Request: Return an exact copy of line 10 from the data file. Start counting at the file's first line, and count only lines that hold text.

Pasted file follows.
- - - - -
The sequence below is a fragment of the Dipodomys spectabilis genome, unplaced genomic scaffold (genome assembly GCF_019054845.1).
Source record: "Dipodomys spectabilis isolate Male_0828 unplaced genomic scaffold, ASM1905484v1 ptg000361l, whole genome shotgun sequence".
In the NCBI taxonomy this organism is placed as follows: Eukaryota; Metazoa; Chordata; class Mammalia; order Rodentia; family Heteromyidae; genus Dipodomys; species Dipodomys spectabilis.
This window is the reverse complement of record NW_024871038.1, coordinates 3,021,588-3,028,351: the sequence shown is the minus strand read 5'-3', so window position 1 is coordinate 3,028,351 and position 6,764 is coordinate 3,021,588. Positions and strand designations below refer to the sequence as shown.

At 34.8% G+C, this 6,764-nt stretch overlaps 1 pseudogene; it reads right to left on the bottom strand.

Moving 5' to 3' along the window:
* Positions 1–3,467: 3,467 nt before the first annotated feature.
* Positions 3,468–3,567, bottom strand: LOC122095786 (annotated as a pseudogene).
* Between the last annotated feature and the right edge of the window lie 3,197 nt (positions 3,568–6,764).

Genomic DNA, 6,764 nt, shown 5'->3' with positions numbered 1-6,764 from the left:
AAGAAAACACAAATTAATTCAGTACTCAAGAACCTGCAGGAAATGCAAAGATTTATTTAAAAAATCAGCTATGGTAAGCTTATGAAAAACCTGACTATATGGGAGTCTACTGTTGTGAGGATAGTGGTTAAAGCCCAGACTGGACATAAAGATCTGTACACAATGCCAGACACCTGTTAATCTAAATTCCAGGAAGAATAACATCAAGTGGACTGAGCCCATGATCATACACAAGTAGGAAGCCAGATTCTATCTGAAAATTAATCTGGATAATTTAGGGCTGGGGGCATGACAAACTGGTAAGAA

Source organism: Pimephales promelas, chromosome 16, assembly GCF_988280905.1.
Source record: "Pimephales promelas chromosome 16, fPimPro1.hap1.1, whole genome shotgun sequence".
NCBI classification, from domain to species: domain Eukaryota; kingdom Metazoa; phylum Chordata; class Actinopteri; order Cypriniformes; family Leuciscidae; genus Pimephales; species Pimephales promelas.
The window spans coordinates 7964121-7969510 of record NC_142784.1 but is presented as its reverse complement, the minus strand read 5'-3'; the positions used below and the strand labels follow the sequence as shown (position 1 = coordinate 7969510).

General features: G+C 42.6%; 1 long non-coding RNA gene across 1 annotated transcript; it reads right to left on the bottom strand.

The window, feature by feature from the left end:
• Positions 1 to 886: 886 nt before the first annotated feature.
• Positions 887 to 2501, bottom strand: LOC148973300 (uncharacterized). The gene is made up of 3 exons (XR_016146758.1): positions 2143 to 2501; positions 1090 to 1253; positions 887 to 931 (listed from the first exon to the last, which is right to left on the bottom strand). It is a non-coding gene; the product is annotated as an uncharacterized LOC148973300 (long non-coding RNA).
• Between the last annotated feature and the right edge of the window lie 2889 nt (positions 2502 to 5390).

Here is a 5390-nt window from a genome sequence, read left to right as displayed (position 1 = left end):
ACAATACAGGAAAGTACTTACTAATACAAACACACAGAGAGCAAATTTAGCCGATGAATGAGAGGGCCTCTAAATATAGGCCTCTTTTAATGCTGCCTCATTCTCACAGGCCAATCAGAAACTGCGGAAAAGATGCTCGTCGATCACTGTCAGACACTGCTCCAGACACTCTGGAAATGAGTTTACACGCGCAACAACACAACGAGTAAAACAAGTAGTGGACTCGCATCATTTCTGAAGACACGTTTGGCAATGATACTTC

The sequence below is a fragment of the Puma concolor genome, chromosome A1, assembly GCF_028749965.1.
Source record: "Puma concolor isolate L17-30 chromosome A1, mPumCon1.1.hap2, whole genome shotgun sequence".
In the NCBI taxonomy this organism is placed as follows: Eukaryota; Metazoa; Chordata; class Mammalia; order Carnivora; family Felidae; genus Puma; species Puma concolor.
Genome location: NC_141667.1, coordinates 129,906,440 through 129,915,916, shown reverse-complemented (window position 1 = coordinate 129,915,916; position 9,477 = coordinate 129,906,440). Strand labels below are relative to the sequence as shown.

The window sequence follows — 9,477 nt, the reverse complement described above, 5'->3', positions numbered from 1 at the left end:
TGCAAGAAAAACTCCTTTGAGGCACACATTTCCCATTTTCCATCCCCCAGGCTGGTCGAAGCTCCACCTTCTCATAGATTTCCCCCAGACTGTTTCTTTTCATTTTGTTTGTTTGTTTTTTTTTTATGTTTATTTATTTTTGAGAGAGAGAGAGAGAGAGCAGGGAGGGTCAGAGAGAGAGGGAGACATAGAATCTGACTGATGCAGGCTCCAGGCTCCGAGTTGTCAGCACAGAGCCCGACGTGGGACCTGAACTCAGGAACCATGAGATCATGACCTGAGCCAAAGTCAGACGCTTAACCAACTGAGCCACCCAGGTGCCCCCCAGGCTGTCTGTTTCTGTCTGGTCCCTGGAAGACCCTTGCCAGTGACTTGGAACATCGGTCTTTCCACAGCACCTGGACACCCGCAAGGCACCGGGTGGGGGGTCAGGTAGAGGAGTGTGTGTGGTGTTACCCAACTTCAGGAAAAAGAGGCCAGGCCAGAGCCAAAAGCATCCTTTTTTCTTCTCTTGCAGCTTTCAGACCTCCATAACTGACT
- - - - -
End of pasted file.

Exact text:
Genomic DNA, 6,764 nt, shown 5'->3' with positions numbered 1-6,764 from the left: